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Why is Niger so badly funded?

This week I found out that Niger is one of the country’s in sub-Saharan Africa that receives the least overseas development aid.

To put this into perspective Ethiopia receives six times more overseas development aid than Niger.

Undoubtedly it is one of the poorest countries in the world – it often ranks at the bottom of the Human Development Index. I can reel off all the depressing statistics that puts it there:

  • more than 60% of the population lives in severe poverty
  • one in six children die before their fifth birthday
  • one in seven women die in or as a consequence of childbirth

It has the highest birth rate in the world. But more than 40% of children still don’t have access to education giving Niger one of the worst literacy rates in the world. The list goes on…

So surely if Niger is regularly ranked at the bottom in all development criteria this should mean it needs more of our help? It’s unjust that children are still dying from conditions the world knows how to cure. Surely what it needs is strong overseas development aid to help it climb the ladder and make some changes to these statistics – and the lives behind them? Isn’t this what world leaders promised in 2000 as part of the Millennium Development Goals?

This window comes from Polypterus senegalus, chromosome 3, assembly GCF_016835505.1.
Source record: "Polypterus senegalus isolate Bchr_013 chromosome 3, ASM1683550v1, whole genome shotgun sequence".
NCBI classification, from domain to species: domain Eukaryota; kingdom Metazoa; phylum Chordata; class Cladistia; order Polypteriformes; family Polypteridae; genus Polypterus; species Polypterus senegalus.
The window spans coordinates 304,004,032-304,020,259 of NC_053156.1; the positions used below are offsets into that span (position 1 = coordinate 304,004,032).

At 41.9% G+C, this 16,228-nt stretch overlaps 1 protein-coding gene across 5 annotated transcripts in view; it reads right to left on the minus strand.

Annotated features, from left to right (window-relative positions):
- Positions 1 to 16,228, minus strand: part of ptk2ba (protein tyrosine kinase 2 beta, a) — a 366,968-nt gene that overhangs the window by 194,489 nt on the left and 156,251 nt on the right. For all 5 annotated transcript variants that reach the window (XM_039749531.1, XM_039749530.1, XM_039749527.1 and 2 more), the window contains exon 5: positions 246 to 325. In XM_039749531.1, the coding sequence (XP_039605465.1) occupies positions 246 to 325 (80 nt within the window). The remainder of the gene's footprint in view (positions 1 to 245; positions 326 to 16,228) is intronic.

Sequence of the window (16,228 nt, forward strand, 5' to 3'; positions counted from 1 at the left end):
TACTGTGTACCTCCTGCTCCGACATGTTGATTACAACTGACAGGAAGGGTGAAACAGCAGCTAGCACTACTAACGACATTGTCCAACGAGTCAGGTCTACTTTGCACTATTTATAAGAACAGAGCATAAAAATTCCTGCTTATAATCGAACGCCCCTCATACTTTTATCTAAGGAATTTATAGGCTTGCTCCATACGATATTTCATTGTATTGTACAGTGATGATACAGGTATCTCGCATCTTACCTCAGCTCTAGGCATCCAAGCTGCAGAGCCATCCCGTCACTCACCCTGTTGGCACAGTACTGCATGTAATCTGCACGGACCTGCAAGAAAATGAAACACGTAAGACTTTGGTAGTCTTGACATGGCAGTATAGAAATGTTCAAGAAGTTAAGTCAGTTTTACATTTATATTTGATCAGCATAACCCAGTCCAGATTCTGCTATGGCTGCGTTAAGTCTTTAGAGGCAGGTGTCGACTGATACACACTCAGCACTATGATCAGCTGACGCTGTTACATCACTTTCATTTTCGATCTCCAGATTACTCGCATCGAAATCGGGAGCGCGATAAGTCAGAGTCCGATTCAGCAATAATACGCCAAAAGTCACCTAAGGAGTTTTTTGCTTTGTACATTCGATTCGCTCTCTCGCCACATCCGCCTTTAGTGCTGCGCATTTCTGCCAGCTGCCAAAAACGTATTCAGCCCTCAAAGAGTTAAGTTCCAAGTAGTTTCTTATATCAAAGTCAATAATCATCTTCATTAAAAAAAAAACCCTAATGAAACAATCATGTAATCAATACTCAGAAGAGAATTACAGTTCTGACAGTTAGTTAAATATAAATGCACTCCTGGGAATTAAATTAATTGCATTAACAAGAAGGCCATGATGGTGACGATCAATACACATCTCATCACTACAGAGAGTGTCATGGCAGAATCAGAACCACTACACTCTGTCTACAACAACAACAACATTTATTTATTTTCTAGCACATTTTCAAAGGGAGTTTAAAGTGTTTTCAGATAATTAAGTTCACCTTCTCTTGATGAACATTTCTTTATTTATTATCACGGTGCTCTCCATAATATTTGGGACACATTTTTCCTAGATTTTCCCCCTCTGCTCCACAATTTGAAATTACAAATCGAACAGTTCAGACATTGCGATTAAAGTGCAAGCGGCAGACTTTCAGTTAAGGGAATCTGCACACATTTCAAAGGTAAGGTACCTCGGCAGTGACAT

Niger is a relatively stable country. There’s no war here and no long history of conflict. This gives it a strong platform to build on and, with increased investment from donors, sustainable development is possible. Many thousands of lives can be saved and children can be given a future.

Why then is it not a priority country for a number of donor governments and why does it receive such a small amount of overseas development aid? Can someone out there explain it to me?

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